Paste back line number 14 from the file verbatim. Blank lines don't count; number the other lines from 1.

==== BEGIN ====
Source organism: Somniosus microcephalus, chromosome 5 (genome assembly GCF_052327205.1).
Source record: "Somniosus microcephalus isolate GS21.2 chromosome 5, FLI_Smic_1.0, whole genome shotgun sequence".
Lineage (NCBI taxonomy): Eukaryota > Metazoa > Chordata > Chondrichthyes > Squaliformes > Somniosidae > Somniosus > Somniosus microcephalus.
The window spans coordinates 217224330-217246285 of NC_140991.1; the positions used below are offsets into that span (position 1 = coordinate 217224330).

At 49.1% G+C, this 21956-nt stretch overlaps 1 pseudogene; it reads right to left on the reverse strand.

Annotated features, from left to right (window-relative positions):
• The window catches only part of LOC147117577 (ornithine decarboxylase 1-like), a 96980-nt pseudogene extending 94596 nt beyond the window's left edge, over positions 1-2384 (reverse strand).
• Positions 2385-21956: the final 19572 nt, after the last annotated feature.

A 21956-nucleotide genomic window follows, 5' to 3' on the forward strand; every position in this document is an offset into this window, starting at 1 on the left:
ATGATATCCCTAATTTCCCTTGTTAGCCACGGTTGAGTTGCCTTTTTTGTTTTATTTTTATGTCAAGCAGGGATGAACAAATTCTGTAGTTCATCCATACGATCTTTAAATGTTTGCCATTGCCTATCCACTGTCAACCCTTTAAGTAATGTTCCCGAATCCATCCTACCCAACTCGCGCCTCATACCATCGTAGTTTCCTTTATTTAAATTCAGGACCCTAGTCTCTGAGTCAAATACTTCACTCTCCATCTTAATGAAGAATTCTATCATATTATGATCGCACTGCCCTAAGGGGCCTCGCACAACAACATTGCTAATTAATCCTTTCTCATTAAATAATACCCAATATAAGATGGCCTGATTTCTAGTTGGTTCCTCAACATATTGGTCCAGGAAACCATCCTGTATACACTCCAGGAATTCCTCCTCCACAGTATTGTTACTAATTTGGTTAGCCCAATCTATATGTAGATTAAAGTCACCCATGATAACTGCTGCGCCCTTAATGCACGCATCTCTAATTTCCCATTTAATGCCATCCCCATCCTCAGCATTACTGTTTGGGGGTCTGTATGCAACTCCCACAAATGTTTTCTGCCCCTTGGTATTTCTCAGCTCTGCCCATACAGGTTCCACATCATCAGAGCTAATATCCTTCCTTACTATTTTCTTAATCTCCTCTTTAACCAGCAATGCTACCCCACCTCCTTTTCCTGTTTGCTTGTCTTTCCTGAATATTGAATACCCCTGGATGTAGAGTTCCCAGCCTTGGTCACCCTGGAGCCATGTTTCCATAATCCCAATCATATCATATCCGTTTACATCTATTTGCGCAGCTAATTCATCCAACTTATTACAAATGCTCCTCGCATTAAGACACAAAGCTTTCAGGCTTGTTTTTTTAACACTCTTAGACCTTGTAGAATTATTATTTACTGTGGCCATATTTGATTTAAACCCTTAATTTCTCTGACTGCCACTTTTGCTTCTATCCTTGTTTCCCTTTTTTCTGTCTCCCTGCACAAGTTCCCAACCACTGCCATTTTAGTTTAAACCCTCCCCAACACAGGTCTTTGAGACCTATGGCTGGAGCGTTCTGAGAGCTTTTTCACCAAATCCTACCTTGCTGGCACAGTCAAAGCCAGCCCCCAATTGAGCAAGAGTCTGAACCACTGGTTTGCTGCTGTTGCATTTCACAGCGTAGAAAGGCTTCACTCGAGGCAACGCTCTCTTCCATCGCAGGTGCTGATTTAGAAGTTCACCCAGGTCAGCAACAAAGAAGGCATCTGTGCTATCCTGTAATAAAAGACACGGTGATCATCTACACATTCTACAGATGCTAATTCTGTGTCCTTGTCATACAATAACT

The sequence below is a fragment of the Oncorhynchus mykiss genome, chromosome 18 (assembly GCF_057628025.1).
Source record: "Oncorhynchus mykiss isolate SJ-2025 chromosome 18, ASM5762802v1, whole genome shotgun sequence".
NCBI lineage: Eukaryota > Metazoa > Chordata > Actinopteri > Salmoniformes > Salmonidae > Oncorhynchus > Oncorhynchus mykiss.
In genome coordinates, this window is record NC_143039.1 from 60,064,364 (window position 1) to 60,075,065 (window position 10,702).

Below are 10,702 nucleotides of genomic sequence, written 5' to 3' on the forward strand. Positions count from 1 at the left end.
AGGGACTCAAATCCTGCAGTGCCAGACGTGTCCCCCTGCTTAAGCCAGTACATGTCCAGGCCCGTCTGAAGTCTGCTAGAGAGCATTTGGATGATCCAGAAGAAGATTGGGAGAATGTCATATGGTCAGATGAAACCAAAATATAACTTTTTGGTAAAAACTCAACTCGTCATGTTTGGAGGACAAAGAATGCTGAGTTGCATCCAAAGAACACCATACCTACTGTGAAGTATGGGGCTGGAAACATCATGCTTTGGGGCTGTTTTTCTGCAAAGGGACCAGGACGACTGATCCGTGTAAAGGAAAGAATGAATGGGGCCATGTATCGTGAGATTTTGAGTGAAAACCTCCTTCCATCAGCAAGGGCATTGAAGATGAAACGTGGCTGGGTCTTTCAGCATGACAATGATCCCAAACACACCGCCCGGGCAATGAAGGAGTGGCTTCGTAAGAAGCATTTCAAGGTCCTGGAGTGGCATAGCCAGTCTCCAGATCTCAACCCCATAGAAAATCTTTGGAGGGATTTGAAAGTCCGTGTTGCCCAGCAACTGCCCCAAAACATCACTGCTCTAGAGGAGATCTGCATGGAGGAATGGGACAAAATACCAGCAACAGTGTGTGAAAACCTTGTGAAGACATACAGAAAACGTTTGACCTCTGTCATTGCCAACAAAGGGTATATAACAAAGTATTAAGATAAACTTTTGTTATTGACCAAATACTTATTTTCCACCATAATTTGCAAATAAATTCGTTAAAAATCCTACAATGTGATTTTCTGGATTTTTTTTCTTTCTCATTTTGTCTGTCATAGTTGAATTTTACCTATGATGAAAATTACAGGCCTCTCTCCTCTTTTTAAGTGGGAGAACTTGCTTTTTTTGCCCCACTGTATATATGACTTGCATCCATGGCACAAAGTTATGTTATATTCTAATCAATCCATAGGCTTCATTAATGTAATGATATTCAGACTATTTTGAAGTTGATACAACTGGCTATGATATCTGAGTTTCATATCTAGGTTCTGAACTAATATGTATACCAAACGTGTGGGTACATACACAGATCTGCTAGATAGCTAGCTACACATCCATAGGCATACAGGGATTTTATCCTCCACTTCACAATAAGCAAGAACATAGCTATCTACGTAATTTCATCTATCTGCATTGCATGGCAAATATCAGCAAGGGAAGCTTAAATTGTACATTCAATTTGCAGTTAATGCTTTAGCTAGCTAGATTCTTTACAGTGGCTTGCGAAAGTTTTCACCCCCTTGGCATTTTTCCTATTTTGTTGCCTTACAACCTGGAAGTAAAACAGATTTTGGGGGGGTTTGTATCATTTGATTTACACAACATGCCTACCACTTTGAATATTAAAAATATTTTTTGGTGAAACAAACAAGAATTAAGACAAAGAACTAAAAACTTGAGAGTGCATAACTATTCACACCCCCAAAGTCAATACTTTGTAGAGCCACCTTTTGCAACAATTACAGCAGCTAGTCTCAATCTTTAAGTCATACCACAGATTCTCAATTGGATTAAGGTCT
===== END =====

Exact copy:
In genome coordinates, this window is record NC_143039.1 from 60,064,364 (window position 1) to 60,075,065 (window position 10,702).